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[29 Mar 2008|04:22am]
so, this journal is pretty much dead... but i've started a new one, which i will attempt to update more regularly, here:


it will focus on my photography, experiences in syria, and social/political issues related to the middle east. i'm probably not going to post much in the way of personal entries. add me on facebook for that.
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[04 Apr 2007|03:20pm]
"I just don't know what got into her head, to be completely honest with you," GOP presidential hopeful Mitt Romney said. "Her going to a state which is without question a sponsor of terror, and having her picture taken with (Bashar) Assad and being seen in a headscarf and so forth is sending the wrong signal to the people of Syria and to the people of the Middle East.

28 comments|post comment

[22 Feb 2007|11:04am]
damn... 27.

i don't like this number at all. seems way too old for me.

but, on the positive side... i apparently have a job offer. or something. an english-language syrian magazine is expressing interest in my photography (and only after seeing the relatively unimpressive selection i've posted online). i'm traveling back to damascus to meet with them. i'm trying not to get my hopes up, as quite possibly they just think they can take advantage of me for some free photos, but perhaps upon seeing my catalog (20,000 photos from practically everywhere around syria) they'll be interested in hiring me seriously.

*crosses fingers*

hanadi and i are still in love with each other. i'm not sure what will come of it. she is still terrified of pursuing our relationship because of her family and other obstacles. but everyday she seems to feel more and more that she'll only be happy if she is with me. it seems i have little control over the situation except to reassure her that she'll be safe with me. but the reality is that she'll probably have to leave her family on negative terms in order for us to be together.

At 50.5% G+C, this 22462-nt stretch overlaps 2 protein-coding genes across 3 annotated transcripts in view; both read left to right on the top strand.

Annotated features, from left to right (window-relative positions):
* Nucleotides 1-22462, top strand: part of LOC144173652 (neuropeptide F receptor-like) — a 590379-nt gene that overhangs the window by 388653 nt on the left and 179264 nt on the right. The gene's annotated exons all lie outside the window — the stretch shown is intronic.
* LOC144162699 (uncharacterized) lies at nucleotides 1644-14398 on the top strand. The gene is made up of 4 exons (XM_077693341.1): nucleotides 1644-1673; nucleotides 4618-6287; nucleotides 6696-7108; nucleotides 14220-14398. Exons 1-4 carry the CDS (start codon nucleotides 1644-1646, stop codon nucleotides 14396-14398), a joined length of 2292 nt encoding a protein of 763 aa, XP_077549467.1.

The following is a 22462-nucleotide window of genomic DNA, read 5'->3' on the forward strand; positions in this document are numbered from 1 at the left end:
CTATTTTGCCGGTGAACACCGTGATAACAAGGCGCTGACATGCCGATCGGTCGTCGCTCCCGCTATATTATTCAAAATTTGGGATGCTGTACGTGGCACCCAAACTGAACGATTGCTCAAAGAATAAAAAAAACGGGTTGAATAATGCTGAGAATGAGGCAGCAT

i'm going to go to ugarit (origin of the world's oldest phonetic alphabet). the weather is absolutely beautiful today.
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[17 Feb 2007|08:47pm]
well, it's been a pretty long absence, i know... i just really haven't had much to say. or, rather, i haven't felt there has been much point to put down in text the details of what has been occupying my life these past months. i never really look back on these journals, and doubt anything i say has much influence on anybody else, so whenever i've opened this update page it has sat idle while i've done other things.


i'm still in syria. still working on this photography guide to syria project i started almost one year ago, which is slowly nearly completion (well, the photography element of it, anyway). i have little doubt that i'm putting together the best and most comprehensive collection of photography for syria's sites, so i'm very proud of it. and most of those i've shared my photos with here in syria seem to really appreciate what i'm doing, which makes me happy. i still haven't uploaded any new photos... but at some point in the future there will be thousands of them up on my website.

since moving out of damascus the end of january, i've just been undertaking a final tour around syria. getting to a few sites i missed previously, and revisiting a few where i feel i could use some better photos. and, in addition, visiting friends around the country.